I don't find these posted observations insightful; they feel arbitrary and ad hoc. There is nothing 'scientific' about them. They are a type of storytelling, nothing more. I find them a type of glib psychologizing.
Two can play at this game -- Atheists are projecting their desire for happiness onto a universe which does not work to call them to account for their negative deeds. In an atheist world, the negative deeds one has done have no ultimate consequences and so one gets to escape from them. Since it is human to engage in activities that we later regret, to engage in deeds that we later think were not the best, the atheist constructs a universe such that they will be able to dodge the consequences of those deeds. No doubt this is very comforting and fully explains the appeal of atheism to a certain kind of person. This appeal is what drives the atheist conscience; this emotional need to dodge the cosequences of ones deeds is then hidden by a glib rationalistic analysis so that they do not even have to confront their own strategy. It is all very neat and, at the same time, vacuous.
Thy Friend Jim
Thanks, Keith and Jim.
I personally agree with both of you.
As blog editor for a universalist audience, though, I welcome a broad array of views. Quaker Universalist Fellowship's objective in publishing the blog is to open up conversation in as many ways as possible.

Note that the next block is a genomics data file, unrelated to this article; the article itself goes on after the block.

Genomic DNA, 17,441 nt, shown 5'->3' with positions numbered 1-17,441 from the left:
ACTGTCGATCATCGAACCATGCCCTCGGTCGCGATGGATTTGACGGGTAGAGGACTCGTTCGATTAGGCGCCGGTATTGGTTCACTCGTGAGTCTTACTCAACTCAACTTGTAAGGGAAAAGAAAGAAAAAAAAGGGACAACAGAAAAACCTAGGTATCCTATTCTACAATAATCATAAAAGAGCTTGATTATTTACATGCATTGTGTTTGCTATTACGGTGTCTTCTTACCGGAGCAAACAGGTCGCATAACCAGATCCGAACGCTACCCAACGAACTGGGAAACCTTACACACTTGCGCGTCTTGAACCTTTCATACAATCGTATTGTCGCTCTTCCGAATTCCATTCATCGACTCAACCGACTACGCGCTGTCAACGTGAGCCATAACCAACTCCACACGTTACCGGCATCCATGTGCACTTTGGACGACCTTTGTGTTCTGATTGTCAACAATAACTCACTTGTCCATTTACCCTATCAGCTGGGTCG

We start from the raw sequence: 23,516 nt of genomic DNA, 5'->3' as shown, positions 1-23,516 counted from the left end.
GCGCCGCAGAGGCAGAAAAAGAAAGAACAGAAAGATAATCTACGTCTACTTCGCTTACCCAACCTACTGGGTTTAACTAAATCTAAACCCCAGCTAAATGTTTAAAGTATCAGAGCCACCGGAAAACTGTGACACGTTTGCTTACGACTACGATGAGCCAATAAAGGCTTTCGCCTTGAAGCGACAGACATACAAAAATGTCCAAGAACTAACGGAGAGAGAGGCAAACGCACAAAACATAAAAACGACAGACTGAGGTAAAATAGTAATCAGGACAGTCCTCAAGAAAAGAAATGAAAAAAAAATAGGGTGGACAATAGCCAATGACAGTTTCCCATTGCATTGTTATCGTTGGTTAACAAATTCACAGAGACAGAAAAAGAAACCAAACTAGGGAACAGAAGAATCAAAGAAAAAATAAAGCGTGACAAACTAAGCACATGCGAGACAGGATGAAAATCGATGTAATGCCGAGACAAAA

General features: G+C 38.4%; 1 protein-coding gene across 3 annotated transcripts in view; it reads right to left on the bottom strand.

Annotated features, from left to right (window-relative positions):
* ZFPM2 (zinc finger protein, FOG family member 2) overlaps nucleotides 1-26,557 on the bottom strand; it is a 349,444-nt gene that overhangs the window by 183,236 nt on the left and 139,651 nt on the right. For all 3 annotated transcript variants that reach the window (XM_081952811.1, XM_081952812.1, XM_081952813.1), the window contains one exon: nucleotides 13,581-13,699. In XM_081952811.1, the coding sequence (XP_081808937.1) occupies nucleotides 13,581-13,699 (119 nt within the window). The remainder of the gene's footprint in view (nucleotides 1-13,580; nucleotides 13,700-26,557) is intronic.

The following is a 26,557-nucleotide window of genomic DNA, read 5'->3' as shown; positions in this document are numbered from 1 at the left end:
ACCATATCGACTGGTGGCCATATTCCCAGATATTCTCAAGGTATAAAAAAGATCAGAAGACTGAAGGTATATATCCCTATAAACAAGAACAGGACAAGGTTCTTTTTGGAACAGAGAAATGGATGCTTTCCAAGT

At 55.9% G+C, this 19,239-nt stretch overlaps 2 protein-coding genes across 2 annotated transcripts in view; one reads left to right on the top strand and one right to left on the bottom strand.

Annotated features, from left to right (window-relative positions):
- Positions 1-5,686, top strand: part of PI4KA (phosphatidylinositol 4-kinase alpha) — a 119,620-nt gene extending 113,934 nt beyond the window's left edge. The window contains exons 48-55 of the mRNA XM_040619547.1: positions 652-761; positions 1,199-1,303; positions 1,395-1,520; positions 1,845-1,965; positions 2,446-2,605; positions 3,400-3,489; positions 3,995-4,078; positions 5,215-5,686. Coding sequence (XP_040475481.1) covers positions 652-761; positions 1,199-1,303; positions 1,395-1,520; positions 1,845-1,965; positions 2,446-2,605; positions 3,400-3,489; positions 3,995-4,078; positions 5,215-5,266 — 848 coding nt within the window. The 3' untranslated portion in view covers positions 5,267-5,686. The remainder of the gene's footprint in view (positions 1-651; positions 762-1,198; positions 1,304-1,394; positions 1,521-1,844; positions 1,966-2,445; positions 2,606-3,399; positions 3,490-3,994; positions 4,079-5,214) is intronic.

There is an interesting sort of listening involved for me in doing my best to edit and format and illustrate and provide hyperlinks to these blog posts. I believe it is worth the effort to invite our readership into the discussion.
Thanks again, and
So Jesus wanted to be hung on a cross because he was a masochist? Moses left a comfortable life because he was delusional? And they each got others to follow them because people needed to leave the known for the unknown? Believing in a higher life purpose than self indulgence is what separates humanity from it's half brothers and sisters in the animal kingdom which is 100 % hardwired for self preservation. I can see Jesus now in his Father's carpenter shop thinking to himself: "I can't wait to get out of here so I can be hung on a cross and spit on." The folly is thinking that Atheists don't have the same yearnings for a higher purpose than Theists. They just choose to think they have those yearnings as a result of some cosmic fluke whereas Theists choose to believe that yearning is a part of a Creator that has put part of him or herself within them in some unfathomable way for His or Her own purpose(s). In the end it doesn't even matter what an Atheist or Theist believes it only matters what they do with those yearnings to live for others that arise within them.
Friend James, you write:
In the end it doesn't even matter what an Atheist or Theist believes it only matters what they do with those yearnings to live for others that arise within them.
This speaks to the heart of Quaker life: not the irresolvable debate over higher causality, but the challenge to meet each person and every person as a full human being.